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Four African agricultural start-ups leading the field

February 5th, 2016 / CNN, US

As The World Bank recently reported, food production in sub-Saharan Africa needs to increase by 60 percent over the next 15 years to feed a growing population. But with the challenges to improve production, come new opportunities. Women across the continent are taking matters into their own hands, and kick-starting …

Tech Meets Agriculture at #Hack4Ag in Uganda

February 2nd, 2016 / World Bank

Cellphone usage is expanding in Sub-Saharan Africa, and paving the way for information and communication technologies (ICT) to modernize and boost productivity in the region’s agricultural sector. Apps like Kilimo Salama, which provides farmers with updated climate data, as well as Vet Africa, which helps diagnose livestock diseases, …

Agriculture doesn’t have to be a poor people’s game

February 2nd, 2016 / How we made it in Africa

For decades, farmers in Africa have been portrayed as illiterate, old and poor. But agribusiness is gradually becoming ‘cool’, championed by wealthy public figures, and tech-savvy youth developing new solutions for the industry. Increasingly, agribusiness is being advocated as a viable career for Africa youth, many of whom grew up …

Is cassava the key to tomorrow’s food security?

February 1st, 2016 / International Center for Tropical Agriculture

Cassava is a survivor crop. It can withstand harsh conditions – drought, heat or infertile soils – as agriculture intensifies and populations grow. It is a carbohydrate source for 500 million people globally and a staple in Africa, Asia and South America, which account for 53 percent, 33 percent and …

The need to prioritize farmer perspective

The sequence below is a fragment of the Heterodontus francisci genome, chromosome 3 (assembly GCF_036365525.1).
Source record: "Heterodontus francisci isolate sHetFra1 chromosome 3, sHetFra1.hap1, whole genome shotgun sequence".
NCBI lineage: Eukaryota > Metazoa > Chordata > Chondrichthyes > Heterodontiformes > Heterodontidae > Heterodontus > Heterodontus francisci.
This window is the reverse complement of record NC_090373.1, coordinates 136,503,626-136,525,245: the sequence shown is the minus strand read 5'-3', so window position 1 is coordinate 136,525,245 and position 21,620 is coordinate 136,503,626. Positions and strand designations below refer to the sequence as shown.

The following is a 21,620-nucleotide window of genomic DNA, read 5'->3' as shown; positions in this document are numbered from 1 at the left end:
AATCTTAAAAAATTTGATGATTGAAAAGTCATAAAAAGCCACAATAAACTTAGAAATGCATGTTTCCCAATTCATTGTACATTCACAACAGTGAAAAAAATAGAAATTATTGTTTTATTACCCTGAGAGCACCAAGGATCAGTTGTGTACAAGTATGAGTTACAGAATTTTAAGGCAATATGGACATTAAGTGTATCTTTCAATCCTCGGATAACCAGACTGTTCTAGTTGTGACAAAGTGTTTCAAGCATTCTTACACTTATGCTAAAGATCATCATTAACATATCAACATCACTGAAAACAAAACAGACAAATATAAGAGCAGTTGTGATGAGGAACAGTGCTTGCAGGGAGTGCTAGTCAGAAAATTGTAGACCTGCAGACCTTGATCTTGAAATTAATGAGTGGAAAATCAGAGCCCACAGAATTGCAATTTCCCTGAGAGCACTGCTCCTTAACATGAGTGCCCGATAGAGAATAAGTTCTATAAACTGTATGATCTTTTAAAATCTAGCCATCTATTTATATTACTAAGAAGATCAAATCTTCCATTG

February 1st, 2016 / Alliance for Science, US

For many in Uganda, banana bacterial wilt disease is having devastating effects on their staple carbohydrate, the Matooke banana. Genetic engineering offers a promising option for mitigating its effects. While Matthew Schnurr, PhD, an environmental geographer at Dalhousie University, remains skeptical of the benefits of first generation biotechnologies to smallholder …

Plentiful short rains boost Kenya’s food security

February 1st, 2016 / Ghana News

The report published by food security experts from the Famine Early Warning Systems (FEWS Net), an agency which provides early warning and analysis on food insecurity, says the El Nino-related rains which pounded several parts of Kenya are expected to boost food security in Kenya by helping a significant recovery …

How can we fill 9 billion bowls by 2050

January 29th, 2016 / Thomson Reuters

9 Billion Bowls report focuses on a specific link in the global chain – the production and delivery of food. It’s here where the greatest challenges – and brightest opportunities – for feeding our planet lie. Read …

What urbanisation means for rural areas in Africa

January 28th, 2016 / Can we feed the world?, UK

In 1950 only about a third of the world’s population lived in cities, but rapid population growth has led to increased urbanisation, which has seen this figure rise to 54% in 2014. As this trend is set to continue, by 2050 over two-thirds of the global population will live in …

Saving African cassava from whiteflies

January 28th, 2016 / TED, US

For decades, the farmers of East Africa have battled the African whitefly, a tiny insect that infests the cassava crop. Cassava, also called manioc, arrowroot or tapioca, is an important food all over the world — more than half a billion people (yes, billion with a b) rely on cassava …

Delay to accept GM technology not good for us

January 27th, 2016 / Daily Monitor, Uganda

B4FA Fellow, Michale Ssale writes, “Finally, our neighbour, Kenya, is set to lift the ban on imports of genetically modified (GM) food crops by the end of this month. The hesitation to accept GM technology in most countries is premised on the fear that it poses a danger to health …